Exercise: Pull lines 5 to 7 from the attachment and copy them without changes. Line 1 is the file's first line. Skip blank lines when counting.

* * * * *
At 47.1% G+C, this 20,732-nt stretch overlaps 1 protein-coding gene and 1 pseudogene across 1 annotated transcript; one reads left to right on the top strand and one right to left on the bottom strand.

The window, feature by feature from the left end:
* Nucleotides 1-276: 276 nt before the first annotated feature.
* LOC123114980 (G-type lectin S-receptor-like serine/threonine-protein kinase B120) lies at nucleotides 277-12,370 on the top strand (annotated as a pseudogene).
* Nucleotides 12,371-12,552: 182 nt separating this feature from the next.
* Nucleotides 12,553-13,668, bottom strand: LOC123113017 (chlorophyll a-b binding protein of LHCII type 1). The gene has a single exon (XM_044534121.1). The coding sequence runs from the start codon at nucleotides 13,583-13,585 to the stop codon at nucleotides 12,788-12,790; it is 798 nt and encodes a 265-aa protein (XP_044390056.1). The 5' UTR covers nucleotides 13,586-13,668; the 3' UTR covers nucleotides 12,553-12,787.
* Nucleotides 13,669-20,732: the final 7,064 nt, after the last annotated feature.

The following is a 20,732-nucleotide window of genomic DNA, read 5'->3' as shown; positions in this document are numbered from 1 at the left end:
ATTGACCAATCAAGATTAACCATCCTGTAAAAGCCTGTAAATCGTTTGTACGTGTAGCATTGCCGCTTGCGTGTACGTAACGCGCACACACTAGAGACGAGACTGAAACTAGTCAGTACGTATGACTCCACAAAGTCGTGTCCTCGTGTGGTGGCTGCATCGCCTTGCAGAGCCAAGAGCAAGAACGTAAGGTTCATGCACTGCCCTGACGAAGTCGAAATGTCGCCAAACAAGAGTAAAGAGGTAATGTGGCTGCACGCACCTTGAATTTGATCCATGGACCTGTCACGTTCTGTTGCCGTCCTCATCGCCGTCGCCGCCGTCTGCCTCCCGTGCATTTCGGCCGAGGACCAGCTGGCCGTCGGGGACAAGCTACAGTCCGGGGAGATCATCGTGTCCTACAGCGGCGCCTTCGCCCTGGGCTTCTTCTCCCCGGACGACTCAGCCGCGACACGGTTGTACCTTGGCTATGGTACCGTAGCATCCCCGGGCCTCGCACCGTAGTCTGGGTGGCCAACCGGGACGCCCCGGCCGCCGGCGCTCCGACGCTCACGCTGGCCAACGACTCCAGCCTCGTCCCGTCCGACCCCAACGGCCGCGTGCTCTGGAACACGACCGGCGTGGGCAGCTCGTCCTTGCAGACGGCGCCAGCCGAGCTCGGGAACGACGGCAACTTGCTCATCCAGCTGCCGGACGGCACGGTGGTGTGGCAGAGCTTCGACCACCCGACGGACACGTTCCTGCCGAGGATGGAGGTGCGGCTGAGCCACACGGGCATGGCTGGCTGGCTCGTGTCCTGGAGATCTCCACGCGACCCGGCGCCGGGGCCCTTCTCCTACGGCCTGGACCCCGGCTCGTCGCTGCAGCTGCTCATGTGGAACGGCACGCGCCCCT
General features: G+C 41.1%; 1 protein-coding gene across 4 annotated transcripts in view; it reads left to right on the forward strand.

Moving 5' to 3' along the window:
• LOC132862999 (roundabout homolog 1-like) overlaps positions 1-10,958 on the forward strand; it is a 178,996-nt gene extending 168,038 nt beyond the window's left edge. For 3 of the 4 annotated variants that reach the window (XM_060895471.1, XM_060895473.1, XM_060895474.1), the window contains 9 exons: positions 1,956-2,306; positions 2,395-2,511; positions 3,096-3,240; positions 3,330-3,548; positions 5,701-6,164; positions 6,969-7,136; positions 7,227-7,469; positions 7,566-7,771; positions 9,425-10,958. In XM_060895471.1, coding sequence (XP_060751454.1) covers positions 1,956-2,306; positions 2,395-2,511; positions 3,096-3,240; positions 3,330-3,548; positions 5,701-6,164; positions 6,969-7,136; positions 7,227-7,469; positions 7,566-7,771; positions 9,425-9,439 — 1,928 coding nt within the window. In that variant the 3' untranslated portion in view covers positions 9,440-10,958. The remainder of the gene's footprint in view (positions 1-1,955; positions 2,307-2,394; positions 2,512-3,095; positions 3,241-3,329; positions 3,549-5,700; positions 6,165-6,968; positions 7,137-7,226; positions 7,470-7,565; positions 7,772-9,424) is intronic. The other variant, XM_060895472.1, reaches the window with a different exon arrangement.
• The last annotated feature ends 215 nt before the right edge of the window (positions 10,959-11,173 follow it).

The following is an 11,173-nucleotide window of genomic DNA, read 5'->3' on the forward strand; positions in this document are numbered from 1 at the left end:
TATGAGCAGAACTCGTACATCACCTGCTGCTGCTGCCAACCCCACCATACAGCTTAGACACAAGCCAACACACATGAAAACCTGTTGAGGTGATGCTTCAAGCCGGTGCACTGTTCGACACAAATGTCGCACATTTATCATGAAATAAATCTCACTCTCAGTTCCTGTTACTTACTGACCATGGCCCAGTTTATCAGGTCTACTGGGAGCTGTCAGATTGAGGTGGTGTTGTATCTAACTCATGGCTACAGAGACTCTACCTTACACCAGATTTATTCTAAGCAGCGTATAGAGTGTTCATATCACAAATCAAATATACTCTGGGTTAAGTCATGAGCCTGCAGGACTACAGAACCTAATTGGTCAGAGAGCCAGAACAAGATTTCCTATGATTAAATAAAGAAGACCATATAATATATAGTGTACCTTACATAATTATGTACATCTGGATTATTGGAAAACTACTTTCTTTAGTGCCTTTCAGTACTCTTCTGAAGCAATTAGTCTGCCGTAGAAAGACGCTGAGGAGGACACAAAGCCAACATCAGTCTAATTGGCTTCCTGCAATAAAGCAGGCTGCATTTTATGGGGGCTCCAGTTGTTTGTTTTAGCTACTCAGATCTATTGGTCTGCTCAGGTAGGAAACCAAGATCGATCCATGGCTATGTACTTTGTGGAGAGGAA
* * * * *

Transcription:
* Nucleotides 12,371-12,552: 182 nt separating this feature from the next.
* Nucleotides 12,553-13,668, bottom strand: LOC123113017 (chlorophyll a-b binding protein of LHCII type 1). The gene has a single exon (XM_044534121.1). The coding sequence runs from the start codon at nucleotides 13,583-13,585 to the stop codon at nucleotides 12,788-12,790; it is 798 nt and encodes a 265-aa protein (XP_044390056.1). The 5' UTR covers nucleotides 13,586-13,668; the 3' UTR covers nucleotides 12,553-12,787.
* Nucleotides 13,669-20,732: the final 7,064 nt, after the last annotated feature.